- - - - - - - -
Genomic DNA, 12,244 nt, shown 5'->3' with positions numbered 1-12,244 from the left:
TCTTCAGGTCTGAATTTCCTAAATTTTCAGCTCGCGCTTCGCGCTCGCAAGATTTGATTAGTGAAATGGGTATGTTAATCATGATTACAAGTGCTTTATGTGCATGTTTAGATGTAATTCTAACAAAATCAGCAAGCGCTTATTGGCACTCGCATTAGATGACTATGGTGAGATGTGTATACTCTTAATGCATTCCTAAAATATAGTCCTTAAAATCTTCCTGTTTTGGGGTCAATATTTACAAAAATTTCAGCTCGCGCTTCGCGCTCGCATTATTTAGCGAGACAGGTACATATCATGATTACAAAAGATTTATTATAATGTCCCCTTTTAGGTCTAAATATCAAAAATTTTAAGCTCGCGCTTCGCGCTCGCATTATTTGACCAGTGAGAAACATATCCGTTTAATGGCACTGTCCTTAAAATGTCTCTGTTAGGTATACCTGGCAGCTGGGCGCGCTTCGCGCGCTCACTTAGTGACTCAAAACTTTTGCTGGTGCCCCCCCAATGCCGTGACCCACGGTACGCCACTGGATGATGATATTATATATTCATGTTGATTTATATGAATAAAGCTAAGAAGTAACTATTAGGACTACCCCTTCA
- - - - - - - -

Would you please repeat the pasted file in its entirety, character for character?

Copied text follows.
Genomic DNA, 12,244 nt, shown 5'->3' with positions numbered 1-12,244 from the left:
TCTTCAGGTCTGAATTTCCTAAATTTTCAGCTCGCGCTTCGCGCTCGCAAGATTTGATTAGTGAAATGGGTATGTTAATCATGATTACAAGTGCTTTATGTGCATGTTTAGATGTAATTCTAACAAAATCAGCAAGCGCTTATTGGCACTCGCATTAGATGACTATGGTGAGATGTGTATACTCTTAATGCATTCCTAAAATATAGTCCTTAAAATCTTCCTGTTTTGGGGTCAATATTTACAAAAATTTCAGCTCGCGCTTCGCGCTCGCATTATTTAGCGAGACAGGTACATATCATGATTACAAAAGATTTATTATAATGTCCCCTTTTAGGTCTAAATATCAAAAATTTTAAGCTCGCGCTTCGCGCTCGCATTATTTGACCAGTGAGAAACATATCCGTTTAATGGCACTGTCCTTAAAATGTCTCTGTTAGGTATACCTGGCAGCTGGGCGCGCTTCGCGCGCTCACTTAGTGACTCAAAACTTTTGCTGGTGCCCCCCCAATGCCGTGACCCACGGTACGCCACTGGATGATGATATTATATATTCATGTTGATTTATATGAATAAAGCTAAGAAGTAACTATTAGGACTACCCCTTCA